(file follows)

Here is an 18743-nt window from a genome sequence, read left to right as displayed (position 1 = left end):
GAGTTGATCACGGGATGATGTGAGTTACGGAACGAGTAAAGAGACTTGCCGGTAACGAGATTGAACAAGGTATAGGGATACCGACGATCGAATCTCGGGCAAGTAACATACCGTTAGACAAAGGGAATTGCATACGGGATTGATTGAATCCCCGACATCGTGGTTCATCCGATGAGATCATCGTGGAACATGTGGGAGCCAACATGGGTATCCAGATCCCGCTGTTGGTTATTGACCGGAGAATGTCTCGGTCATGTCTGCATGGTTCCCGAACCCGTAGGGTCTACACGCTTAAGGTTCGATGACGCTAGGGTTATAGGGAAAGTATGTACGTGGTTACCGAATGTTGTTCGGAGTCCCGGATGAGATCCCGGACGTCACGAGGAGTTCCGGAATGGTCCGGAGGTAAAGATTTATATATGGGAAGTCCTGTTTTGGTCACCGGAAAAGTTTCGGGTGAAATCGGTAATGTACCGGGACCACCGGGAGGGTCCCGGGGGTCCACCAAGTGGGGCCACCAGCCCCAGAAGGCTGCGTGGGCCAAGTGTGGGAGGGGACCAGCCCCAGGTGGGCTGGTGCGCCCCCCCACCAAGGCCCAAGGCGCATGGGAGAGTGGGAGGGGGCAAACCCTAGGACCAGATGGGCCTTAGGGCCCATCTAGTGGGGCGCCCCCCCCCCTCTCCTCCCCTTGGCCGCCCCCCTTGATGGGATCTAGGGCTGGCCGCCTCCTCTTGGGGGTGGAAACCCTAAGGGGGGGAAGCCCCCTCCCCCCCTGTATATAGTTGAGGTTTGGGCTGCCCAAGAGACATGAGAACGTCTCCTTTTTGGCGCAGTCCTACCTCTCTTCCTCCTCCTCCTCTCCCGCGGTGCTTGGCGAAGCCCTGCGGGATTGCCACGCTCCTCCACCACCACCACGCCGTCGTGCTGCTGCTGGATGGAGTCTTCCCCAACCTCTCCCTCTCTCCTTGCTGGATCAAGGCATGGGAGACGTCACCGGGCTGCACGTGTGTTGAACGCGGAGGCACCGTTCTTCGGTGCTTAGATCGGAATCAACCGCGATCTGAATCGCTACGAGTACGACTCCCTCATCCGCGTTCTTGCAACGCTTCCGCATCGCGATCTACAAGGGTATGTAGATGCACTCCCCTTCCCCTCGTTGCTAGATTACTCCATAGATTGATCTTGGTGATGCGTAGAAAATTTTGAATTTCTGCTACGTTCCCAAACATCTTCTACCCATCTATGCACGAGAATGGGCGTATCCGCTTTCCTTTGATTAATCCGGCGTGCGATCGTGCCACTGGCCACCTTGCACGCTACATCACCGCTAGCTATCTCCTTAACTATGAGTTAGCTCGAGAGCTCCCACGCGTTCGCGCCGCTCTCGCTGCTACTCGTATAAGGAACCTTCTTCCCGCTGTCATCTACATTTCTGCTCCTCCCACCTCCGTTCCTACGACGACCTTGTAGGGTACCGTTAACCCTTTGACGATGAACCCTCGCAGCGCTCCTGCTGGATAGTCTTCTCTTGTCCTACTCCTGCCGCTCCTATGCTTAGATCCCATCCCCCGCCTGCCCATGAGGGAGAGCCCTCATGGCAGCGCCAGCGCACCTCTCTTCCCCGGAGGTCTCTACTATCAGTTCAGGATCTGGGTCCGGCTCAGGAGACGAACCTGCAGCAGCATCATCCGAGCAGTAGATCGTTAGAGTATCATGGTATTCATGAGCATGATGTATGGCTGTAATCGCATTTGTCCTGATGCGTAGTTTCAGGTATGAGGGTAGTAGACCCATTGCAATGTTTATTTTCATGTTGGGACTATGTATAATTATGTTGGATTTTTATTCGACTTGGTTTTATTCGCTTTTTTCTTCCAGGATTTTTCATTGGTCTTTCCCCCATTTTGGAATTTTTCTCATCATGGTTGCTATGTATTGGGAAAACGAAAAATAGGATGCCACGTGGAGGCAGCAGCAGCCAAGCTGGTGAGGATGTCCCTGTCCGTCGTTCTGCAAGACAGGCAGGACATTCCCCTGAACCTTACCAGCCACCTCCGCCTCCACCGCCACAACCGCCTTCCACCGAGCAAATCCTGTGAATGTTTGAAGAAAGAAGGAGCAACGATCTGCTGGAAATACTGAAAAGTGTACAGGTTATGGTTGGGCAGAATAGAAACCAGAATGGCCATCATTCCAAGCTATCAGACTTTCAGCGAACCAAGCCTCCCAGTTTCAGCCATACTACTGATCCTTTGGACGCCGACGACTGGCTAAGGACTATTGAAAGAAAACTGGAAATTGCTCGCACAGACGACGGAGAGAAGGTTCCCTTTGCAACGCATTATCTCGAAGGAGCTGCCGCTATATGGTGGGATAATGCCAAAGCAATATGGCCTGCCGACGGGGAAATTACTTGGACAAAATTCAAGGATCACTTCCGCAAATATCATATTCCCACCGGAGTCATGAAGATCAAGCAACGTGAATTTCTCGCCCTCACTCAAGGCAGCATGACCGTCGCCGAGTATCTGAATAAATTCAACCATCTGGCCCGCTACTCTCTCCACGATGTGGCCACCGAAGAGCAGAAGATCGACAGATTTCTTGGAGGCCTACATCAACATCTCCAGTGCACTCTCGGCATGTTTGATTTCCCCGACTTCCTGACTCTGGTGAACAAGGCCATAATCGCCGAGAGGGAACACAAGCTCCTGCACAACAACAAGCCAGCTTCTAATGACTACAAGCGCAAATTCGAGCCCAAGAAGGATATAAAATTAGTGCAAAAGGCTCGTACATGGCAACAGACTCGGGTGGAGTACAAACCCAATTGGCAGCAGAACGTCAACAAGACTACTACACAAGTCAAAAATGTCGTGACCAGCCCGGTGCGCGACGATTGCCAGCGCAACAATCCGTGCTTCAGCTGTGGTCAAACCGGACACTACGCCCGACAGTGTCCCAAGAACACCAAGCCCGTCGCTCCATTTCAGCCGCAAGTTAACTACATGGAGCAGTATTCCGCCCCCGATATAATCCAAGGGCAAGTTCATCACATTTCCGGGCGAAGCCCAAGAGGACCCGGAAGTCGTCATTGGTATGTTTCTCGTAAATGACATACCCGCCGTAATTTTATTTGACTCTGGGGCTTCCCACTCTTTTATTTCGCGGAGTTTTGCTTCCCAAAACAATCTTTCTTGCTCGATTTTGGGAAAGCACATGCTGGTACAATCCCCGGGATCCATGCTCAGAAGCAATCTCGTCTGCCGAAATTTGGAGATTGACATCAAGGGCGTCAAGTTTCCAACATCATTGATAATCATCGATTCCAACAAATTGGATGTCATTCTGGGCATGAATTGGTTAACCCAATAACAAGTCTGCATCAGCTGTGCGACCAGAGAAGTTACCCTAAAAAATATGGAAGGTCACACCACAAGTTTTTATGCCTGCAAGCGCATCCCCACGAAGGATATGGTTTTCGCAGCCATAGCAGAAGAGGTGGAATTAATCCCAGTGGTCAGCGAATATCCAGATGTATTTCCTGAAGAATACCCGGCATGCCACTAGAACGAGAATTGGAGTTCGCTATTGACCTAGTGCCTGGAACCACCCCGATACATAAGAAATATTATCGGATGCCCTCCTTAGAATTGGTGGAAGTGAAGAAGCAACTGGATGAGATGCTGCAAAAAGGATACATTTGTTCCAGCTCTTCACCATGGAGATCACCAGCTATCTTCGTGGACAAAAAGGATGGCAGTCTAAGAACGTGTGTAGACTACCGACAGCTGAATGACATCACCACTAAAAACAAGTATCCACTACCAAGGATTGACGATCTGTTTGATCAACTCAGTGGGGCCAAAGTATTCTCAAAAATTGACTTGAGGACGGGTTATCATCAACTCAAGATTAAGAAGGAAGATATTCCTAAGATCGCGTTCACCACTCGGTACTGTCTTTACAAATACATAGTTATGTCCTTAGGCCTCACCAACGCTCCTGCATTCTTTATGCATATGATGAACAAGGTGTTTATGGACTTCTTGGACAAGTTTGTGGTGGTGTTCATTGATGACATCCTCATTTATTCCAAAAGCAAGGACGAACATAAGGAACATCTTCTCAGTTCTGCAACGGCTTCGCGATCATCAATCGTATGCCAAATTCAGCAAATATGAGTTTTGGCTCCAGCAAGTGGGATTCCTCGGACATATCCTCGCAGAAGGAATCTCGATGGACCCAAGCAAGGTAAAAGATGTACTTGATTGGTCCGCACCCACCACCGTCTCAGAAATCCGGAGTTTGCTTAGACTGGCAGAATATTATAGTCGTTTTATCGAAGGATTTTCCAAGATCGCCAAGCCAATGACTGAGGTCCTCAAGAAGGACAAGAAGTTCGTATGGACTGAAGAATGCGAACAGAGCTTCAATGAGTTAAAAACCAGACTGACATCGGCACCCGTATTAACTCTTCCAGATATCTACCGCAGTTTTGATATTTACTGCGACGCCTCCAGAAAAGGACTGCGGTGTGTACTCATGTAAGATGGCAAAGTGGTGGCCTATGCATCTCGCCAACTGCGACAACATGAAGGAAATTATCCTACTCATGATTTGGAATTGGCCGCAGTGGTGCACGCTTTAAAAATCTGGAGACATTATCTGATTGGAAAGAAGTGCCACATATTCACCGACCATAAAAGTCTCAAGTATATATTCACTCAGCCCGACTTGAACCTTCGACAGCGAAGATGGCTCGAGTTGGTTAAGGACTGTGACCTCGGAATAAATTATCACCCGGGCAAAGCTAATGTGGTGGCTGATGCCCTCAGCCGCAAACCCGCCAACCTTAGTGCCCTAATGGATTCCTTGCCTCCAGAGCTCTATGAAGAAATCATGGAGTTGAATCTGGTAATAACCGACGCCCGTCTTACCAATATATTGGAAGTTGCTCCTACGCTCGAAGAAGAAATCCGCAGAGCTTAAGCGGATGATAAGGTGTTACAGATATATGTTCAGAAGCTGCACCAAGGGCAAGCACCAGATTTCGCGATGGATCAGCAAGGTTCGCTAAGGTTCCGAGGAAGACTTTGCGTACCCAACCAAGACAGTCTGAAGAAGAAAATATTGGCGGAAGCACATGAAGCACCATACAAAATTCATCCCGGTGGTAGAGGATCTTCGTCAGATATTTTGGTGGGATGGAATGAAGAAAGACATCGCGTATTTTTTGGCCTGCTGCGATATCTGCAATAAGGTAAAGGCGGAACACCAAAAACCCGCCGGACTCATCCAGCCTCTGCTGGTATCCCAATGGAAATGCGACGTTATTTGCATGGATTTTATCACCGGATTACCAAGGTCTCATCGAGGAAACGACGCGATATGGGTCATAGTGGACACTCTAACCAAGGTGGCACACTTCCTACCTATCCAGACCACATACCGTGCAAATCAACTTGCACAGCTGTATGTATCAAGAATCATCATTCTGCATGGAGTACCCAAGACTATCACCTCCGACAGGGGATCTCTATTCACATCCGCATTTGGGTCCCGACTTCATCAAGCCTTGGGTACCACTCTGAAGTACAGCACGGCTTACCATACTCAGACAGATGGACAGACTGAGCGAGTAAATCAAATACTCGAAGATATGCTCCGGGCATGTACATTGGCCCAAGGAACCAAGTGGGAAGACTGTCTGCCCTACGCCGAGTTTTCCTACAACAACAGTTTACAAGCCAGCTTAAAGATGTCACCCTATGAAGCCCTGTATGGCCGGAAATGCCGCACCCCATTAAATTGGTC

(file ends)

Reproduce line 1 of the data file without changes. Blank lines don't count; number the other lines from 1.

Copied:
Here is an 18743-nt window from a genome sequence, read left to right as displayed (position 1 = left end):